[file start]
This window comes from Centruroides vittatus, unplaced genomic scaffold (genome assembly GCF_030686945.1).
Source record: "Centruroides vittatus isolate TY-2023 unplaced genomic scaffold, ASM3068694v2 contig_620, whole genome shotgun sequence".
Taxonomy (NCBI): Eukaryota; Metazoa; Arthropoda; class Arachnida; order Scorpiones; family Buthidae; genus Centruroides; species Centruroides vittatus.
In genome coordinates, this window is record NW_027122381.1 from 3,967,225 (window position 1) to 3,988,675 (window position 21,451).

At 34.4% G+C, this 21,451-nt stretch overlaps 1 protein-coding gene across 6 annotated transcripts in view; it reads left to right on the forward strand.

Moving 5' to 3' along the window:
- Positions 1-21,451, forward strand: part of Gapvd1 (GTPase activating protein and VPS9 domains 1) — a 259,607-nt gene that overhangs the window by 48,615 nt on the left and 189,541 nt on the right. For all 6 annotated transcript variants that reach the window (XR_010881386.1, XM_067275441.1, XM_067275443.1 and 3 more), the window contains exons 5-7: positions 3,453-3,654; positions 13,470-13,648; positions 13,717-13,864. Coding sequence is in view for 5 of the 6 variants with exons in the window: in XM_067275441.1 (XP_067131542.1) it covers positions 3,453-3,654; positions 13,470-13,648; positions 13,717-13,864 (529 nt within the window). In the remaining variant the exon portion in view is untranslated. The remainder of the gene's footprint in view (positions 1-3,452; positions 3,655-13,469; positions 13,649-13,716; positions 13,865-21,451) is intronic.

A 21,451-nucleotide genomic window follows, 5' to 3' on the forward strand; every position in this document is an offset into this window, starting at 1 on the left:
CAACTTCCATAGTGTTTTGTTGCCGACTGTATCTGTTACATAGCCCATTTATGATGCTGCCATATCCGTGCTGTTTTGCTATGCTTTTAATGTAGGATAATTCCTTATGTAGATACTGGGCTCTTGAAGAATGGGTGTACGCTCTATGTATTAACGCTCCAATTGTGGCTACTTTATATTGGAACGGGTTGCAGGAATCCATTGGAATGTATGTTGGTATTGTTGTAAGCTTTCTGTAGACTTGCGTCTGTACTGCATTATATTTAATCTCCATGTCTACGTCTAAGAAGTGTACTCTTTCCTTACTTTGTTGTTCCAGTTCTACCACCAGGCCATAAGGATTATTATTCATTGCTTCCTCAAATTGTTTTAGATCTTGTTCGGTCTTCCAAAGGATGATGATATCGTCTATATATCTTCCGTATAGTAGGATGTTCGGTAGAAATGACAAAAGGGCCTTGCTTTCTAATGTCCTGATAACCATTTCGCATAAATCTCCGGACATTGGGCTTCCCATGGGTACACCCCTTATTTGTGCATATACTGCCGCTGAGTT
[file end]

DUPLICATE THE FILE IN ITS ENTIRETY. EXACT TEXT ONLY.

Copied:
This window comes from Centruroides vittatus, unplaced genomic scaffold (genome assembly GCF_030686945.1).
Source record: "Centruroides vittatus isolate TY-2023 unplaced genomic scaffold, ASM3068694v2 contig_620, whole genome shotgun sequence".
Taxonomy (NCBI): Eukaryota; Metazoa; Arthropoda; class Arachnida; order Scorpiones; family Buthidae; genus Centruroides; species Centruroides vittatus.
In genome coordinates, this window is record NW_027122381.1 from 3,967,225 (window position 1) to 3,988,675 (window position 21,451).

At 34.4% G+C, this 21,451-nt stretch overlaps 1 protein-coding gene across 6 annotated transcripts in view; it reads left to right on the forward strand.

Moving 5' to 3' along the window:
- Positions 1-21,451, forward strand: part of Gapvd1 (GTPase activating protein and VPS9 domains 1) — a 259,607-nt gene that overhangs the window by 48,615 nt on the left and 189,541 nt on the right. For all 6 annotated transcript variants that reach the window (XR_010881386.1, XM_067275441.1, XM_067275443.1 and 3 more), the window contains exons 5-7: positions 3,453-3,654; positions 13,470-13,648; positions 13,717-13,864. Coding sequence is in view for 5 of the 6 variants with exons in the window: in XM_067275441.1 (XP_067131542.1) it covers positions 3,453-3,654; positions 13,470-13,648; positions 13,717-13,864 (529 nt within the window). In the remaining variant the exon portion in view is untranslated. The remainder of the gene's footprint in view (positions 1-3,452; positions 3,655-13,469; positions 13,649-13,716; positions 13,865-21,451) is intronic.

A 21,451-nucleotide genomic window follows, 5' to 3' on the forward strand; every position in this document is an offset into this window, starting at 1 on the left:
CAACTTCCATAGTGTTTTGTTGCCGACTGTATCTGTTACATAGCCCATTTATGATGCTGCCATATCCGTGCTGTTTTGCTATGCTTTTAATGTAGGATAATTCCTTATGTAGATACTGGGCTCTTGAAGAATGGGTGTACGCTCTATGTATTAACGCTCCAATTGTGGCTACTTTATATTGGAACGGGTTGCAGGAATCCATTGGAATGTATGTTGGTATTGTTGTAAGCTTTCTGTAGACTTGCGTCTGTACTGCATTATATTTAATCTCCATGTCTACGTCTAAGAAGTGTACTCTTTCCTTACTTTGTTGTTCCAGTTCTACCACCAGGCCATAAGGATTATTATTCATTGCTTCCTCAAATTGTTTTAGATCTTGTTCGGTCTTCCAAAGGATGATGATATCGTCTATATATCTTCCGTATAGTAGGATGTTCGGTAGAAATGACAAAAGGGCCTTGCTTTCTAATGTCCTGATAACCATTTCGCATAAATCTCCGGACATTGGGCTTCCCATGGGTACACCCCTTATTTGTGCATATACTGCCGCTGAGTT